FDR and victims of family violence: Ensuring a safe process and outcomes
Field, Rachael (2010) FDR and victims of family violence: Ensuring a safe process and outcomes. Australasian Dispute Resolution Journal, 21(3), pp. 185-193.
Family dispute resolution (FDR) is a positive first-stop process for family law matters, particularly those relating to disputes about children. FDR provides the parties with flexibility within a positive, structured and facilitated framework for what are often difficult and emotional negotiations. However, there are a range of issues that arise for victims of family violence in FDR that can make it a dangerous and unsafe process for them unless appropriate precautions are taken. This article discusses the nature of FDR and identifies the many positive aspects of it for women participants. The article then considers the nature and dynamic of family violence in order to contextualise the discussion that follows regarding concerns for the safety of participants in the FDR process. Finally, it offers some suggestions about how Australia could approach FDR differently to make it safer for victims of family violence.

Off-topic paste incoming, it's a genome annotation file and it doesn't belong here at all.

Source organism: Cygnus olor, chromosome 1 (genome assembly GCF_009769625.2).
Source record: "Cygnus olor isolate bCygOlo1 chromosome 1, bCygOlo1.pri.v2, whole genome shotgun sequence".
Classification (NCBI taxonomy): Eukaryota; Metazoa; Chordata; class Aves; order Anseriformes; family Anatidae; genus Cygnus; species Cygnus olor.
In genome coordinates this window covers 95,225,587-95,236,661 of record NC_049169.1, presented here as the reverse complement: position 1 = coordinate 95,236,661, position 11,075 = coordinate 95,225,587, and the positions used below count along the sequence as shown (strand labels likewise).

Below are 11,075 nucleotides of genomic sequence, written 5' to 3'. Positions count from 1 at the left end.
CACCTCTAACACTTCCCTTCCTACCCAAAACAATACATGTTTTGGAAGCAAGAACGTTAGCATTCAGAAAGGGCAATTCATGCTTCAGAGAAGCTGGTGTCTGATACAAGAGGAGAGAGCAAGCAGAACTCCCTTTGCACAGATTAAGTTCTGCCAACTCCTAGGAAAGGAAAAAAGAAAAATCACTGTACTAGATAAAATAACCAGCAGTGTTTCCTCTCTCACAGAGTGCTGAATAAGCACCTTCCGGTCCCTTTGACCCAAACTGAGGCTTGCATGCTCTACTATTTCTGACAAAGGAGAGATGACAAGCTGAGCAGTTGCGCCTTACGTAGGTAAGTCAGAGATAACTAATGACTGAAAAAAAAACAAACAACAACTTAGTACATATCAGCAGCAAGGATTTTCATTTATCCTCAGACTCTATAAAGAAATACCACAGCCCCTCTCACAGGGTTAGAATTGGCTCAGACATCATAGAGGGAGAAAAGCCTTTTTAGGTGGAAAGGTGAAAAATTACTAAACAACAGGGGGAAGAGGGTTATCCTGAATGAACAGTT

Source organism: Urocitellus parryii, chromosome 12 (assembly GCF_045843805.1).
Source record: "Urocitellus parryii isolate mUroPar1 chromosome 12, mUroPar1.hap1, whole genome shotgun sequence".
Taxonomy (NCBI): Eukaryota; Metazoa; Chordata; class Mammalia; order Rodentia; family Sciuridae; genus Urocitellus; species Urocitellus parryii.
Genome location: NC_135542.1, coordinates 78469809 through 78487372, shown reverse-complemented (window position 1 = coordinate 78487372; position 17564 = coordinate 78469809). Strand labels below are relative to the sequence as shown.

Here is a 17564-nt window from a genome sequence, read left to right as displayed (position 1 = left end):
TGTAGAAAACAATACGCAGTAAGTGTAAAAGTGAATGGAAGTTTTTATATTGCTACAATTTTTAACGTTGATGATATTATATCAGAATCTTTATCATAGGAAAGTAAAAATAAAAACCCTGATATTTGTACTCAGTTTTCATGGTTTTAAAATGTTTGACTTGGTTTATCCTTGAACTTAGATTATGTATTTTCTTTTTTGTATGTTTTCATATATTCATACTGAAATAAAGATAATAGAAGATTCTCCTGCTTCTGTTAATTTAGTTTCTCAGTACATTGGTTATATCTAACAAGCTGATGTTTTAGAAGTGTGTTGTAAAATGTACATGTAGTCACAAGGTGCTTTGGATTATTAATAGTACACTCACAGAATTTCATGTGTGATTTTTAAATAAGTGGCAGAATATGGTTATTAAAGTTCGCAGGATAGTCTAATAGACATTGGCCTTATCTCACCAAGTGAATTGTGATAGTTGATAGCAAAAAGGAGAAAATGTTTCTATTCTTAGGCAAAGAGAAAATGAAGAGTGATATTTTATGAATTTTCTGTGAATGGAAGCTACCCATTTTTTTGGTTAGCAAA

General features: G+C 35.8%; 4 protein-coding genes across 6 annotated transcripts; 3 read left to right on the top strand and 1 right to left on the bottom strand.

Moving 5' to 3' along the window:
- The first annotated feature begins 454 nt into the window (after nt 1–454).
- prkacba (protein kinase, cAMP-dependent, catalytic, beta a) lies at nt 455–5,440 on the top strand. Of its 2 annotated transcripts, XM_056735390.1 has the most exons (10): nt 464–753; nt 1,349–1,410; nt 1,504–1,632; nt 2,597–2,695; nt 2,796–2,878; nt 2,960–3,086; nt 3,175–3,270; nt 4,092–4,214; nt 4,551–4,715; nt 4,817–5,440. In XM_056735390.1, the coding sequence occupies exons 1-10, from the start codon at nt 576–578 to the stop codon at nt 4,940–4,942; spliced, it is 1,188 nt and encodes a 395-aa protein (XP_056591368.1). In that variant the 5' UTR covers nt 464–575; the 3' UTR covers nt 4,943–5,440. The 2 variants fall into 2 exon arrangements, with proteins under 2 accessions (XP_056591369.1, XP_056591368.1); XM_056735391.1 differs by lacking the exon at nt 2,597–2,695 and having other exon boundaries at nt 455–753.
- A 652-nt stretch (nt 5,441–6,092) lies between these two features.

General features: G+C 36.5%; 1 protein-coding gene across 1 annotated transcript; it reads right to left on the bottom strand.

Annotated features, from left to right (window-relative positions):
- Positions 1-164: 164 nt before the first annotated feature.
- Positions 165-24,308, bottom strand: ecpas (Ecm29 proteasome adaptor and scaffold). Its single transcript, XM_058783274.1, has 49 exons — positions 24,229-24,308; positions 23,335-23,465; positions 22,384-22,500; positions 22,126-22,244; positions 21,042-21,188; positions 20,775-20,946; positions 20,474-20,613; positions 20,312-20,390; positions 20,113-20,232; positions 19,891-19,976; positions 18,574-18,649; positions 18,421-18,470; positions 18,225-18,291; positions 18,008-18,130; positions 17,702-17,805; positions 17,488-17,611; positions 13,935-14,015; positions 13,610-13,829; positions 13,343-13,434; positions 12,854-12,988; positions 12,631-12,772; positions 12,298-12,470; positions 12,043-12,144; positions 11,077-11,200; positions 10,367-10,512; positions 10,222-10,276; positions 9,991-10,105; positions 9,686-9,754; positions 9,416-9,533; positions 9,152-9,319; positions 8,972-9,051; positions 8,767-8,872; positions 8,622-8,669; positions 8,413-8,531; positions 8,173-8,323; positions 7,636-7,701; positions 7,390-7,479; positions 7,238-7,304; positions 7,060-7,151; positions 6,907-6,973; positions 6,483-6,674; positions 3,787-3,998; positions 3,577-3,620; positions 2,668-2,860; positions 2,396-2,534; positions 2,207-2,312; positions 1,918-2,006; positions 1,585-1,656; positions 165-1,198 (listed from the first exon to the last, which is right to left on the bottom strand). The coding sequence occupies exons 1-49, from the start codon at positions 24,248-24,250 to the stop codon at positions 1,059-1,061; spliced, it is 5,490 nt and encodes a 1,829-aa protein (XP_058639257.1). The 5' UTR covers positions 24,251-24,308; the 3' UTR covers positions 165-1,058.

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|Item Type:||Journal Article|
|Keywords:||Family Dispute Resolution, Family Violence,|
|Subjects:||Australian and New Zealand Standard Research Classification > LAW AND LEGAL STUDIES (180000) > LAW (180100) > Litigation Adjudication and Dispute Resolution (180123)|
|Divisions:||Current > QUT Faculties and Divisions > Faculty of Law
Current > Schools > School of Law
|Copyright Owner:||Thomson Reuters|
|Deposited On:||13 Jul 2011 13:06|
|Last Modified:||10 Dec 2012 07:36|
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